The Quest of the Sacred Slipper
21. The Black Tube
There's no doubt in my mind," said Inspector Bristol, "that your experience was real
The sun was shining into my room now, but could not wholly disperse the cloud of horror
which lay upon it. That I had been drugged was sufficiently evident from my present
condition, and that I had been taken away from my chambers Inspector Bristol had
satisfactorily proved by an examination of the soles of my slippers.
"It was a clever trick," he said. "God knows what it was they puffed into your face
through the letter box, but the devilish arts of ten centuries, we must remember, are at the
command of Hassan of Aleppo! The repetition of the trick at the mysterious place you
were taken to is particularly interesting. I should say you won't be in a hurry to peer
through letter boxes and so forth in the future?"
I shook my aching head.
"That accursed yellow room," I replied, "stank with the fumes of hashish. It may have
been some preparation of hashish that was used to drug me."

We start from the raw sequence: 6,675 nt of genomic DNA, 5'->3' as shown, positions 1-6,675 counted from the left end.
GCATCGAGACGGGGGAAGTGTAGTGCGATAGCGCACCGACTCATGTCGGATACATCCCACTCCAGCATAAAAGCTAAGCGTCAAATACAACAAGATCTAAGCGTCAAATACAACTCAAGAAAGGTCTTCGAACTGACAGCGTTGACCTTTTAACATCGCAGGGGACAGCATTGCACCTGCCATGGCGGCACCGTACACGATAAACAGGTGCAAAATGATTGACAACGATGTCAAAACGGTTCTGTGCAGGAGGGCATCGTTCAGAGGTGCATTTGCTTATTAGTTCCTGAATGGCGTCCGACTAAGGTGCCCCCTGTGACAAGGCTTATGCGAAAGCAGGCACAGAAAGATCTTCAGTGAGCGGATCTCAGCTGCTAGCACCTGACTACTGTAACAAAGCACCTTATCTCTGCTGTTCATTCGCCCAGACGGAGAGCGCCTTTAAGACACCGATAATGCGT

Bristol stood looking thoughtfully from the window.
"It was a nightmare business, Mr. Cavanagh," he said; "but it doesn't advance our inquiry
a little bit. The prophecy of the old man with the white beard - whom you assure me to be
none other than Hassan of Aleppo - is something we cannot very well act upon. He
clearly believes it himself; for he has released you after having captured you, evidently in
order that you may be at liberty to take up your duty as trustee of the slipper again. If the
slipper really comes back to the Museum the fact will show Hassan to be something little
short of a magician. I shan't envy you then, Mr. Cavanagh, considering that you hold the
keys of the case!"
"No," I replied wearily. "Poor Professor Deeping thought that he acted in my interests
and that my possession of the keys would constitute a safeguard. He was wrong. It has
plunged me into the very vortex of this ghastly affair."
"It is maddening," said Bristol, "to know that Hassan and Company are snugly located
somewhere under our very noses, and that all Scotland Yard can find no trace of them.
Then to think that Hassan of Aleppo, apparently by means of some mystical light, has
knowledge of the whereabouts of the slipper and consequently of the whereabouts of Earl
Dexter (another badly wanted man) is extremely discouraging! I feel like an amateur; I'm
ashamed of myself!"
Bristol departed in a condition of irritable uncertainty.